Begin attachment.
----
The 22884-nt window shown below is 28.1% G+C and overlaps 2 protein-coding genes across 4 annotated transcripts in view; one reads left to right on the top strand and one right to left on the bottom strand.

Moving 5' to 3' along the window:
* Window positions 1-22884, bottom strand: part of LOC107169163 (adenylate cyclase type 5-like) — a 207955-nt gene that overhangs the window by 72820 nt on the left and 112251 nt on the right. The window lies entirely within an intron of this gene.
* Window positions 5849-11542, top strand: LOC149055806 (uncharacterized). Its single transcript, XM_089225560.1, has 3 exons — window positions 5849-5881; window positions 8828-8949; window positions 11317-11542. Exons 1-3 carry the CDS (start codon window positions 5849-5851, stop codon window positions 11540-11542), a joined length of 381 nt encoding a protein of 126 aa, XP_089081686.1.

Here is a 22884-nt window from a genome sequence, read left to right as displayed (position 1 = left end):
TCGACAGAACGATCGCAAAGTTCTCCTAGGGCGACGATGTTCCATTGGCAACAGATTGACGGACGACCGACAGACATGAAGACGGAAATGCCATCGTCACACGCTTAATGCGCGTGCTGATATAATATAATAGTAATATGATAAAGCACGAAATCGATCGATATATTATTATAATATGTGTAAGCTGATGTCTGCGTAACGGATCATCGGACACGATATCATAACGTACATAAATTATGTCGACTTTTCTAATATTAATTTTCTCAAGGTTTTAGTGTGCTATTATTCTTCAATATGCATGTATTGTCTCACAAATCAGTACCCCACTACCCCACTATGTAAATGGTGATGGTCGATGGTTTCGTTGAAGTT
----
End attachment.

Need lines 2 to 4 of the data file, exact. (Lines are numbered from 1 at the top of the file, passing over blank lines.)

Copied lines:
Moving 5' to 3' along the window:
* Window positions 1-22884, bottom strand: part of LOC107169163 (adenylate cyclase type 5-like) — a 207955-nt gene that overhangs the window by 72820 nt on the left and 112251 nt on the right. The window lies entirely within an intron of this gene.
* Window positions 5849-11542, top strand: LOC149055806 (uncharacterized). Its single transcript, XM_089225560.1, has 3 exons — window positions 5849-5881; window positions 8828-8949; window positions 11317-11542. Exons 1-3 carry the CDS (start codon window positions 5849-5851, stop codon window positions 11540-11542), a joined length of 381 nt encoding a protein of 126 aa, XP_089081686.1.